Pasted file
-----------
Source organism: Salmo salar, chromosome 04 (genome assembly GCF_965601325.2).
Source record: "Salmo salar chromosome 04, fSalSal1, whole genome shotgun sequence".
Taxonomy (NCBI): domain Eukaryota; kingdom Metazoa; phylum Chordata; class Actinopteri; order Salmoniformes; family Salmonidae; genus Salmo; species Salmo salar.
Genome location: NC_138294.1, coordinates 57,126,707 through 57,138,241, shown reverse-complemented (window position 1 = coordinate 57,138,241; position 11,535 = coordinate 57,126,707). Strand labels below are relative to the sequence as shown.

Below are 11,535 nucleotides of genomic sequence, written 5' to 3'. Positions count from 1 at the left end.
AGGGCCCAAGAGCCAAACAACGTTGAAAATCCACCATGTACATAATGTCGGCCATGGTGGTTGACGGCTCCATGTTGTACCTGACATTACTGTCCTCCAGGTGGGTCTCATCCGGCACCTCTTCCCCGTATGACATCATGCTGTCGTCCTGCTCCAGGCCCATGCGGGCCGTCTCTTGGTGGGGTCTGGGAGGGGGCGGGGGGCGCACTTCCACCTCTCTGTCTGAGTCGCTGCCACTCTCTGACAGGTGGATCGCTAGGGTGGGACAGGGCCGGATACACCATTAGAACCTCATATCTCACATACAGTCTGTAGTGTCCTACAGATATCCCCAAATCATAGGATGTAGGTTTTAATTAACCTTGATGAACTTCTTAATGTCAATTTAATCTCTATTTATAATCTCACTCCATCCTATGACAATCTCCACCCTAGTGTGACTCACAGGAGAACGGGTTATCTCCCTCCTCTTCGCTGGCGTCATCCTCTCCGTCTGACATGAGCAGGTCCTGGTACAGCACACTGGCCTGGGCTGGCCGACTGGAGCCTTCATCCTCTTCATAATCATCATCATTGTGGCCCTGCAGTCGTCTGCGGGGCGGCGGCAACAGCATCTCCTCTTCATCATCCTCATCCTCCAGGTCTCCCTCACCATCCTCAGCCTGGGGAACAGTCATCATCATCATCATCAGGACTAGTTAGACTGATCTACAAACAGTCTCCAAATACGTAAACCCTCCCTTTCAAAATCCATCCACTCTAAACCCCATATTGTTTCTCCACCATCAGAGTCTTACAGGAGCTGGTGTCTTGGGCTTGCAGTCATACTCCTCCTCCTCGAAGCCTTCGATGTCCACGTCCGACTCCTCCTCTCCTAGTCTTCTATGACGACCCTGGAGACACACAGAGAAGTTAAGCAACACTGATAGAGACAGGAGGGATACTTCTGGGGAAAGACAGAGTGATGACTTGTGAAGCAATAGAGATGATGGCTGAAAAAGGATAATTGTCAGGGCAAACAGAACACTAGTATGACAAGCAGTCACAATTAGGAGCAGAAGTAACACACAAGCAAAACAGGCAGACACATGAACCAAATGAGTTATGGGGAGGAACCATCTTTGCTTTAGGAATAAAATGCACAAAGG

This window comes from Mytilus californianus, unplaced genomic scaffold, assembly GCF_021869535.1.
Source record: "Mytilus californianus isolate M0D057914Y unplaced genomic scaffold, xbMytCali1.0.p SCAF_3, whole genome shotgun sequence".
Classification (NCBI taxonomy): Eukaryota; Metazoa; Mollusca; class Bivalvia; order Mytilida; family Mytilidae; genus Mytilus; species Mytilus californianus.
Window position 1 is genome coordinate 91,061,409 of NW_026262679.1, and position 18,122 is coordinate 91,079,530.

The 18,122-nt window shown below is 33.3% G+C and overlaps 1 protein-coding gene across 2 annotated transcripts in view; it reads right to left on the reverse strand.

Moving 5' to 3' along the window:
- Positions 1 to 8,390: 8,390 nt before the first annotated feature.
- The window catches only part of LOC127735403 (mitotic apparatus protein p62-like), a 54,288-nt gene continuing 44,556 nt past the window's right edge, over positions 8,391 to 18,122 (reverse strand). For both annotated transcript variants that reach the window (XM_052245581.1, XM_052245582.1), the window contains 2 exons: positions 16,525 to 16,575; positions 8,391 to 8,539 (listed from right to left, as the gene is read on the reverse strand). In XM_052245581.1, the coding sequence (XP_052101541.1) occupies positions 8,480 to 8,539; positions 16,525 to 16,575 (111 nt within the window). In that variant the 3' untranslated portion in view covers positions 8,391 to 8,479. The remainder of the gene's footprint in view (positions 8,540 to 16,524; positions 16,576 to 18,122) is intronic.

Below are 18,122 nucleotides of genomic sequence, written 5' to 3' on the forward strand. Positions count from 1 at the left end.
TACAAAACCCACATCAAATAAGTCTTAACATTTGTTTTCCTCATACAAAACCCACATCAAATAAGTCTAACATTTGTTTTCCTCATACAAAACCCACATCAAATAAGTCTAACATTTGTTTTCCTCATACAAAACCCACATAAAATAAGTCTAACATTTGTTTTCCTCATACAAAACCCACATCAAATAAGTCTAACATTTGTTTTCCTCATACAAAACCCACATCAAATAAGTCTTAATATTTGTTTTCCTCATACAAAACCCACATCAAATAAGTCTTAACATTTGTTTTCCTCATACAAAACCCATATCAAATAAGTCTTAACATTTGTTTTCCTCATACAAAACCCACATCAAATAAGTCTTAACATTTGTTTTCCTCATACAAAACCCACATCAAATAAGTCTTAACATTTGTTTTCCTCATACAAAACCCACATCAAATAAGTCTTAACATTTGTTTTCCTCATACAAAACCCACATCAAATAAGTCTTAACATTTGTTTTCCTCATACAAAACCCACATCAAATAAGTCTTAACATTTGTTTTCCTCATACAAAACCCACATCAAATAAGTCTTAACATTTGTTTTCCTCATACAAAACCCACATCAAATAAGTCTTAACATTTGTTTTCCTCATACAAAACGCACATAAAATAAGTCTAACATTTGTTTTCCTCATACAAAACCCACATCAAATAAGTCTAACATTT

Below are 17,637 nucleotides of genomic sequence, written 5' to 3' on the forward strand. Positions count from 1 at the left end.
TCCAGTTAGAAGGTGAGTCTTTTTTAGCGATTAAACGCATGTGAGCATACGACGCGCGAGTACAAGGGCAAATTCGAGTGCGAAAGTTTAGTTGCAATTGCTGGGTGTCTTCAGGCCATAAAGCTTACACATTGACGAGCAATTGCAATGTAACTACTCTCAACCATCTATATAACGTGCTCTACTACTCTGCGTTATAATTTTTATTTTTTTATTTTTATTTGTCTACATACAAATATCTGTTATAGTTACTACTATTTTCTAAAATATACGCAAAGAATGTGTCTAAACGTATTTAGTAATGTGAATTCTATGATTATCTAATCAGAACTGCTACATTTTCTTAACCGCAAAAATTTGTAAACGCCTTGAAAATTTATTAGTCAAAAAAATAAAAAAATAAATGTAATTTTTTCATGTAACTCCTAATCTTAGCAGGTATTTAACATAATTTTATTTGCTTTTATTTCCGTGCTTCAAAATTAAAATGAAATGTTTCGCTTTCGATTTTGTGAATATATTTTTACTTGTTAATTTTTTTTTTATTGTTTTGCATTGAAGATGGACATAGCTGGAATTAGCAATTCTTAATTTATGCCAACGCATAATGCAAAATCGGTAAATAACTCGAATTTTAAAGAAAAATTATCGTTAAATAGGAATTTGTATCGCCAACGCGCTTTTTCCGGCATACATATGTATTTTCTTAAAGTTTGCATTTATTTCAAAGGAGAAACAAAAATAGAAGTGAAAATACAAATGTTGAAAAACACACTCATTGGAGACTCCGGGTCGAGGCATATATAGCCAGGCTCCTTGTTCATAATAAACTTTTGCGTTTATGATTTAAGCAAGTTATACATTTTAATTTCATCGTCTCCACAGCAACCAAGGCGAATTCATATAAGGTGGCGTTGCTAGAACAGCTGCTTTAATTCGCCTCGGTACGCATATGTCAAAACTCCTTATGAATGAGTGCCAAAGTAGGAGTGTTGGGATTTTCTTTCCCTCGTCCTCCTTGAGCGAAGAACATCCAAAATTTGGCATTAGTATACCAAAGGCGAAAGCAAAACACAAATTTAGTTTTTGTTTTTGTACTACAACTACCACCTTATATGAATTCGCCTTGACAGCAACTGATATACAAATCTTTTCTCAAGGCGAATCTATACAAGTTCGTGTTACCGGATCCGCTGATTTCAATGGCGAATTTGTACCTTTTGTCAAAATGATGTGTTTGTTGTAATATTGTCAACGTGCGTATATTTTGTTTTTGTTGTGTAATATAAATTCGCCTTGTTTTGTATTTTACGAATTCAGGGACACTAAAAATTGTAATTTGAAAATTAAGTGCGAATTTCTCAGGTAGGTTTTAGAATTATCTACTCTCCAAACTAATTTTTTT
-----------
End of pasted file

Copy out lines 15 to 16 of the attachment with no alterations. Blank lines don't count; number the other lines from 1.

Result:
Below are 18,122 nucleotides of genomic sequence, written 5' to 3' on the forward strand. Positions count from 1 at the left end.
TACAAAACCCACATCAAATAAGTCTTAACATTTGTTTTCCTCATACAAAACCCACATCAAATAAGTCTAACATTTGTTTTCCTCATACAAAACCCACATCAAATAAGTCTAACATTTGTTTTCCTCATACAAAACCCACATAAAATAAGTCTAACATTTGTTTTCCTCATACAAAACCCACATCAAATAAGTCTAACATTTGTTTTCCTCATACAAAACCCACATCAAATAAGTCTTAATATTTGTTTTCCTCATACAAAACCCACATCAAATAAGTCTTAACATTTGTTTTCCTCATACAAAACCCATATCAAATAAGTCTTAACATTTGTTTTCCTCATACAAAACCCACATCAAATAAGTCTTAACATTTGTTTTCCTCATACAAAACCCACATCAAATAAGTCTTAACATTTGTTTTCCTCATACAAAACCCACATCAAATAAGTCTTAACATTTGTTTTCCTCATACAAAACCCACATCAAATAAGTCTTAACATTTGTTTTCCTCATACAAAACCCACATCAAATAAGTCTTAACATTTGTTTTCCTCATACAAAACCCACATCAAATAAGTCTTAACATTTGTTTTCCTCATACAAAACCCACATCAAATAAGTCTTAACATTTGTTTTCCTCATACAAAACGCACATAAAATAAGTCTAACATTTGTTTTCCTCATACAAAACCCACATCAAATAAGTCTAACATTT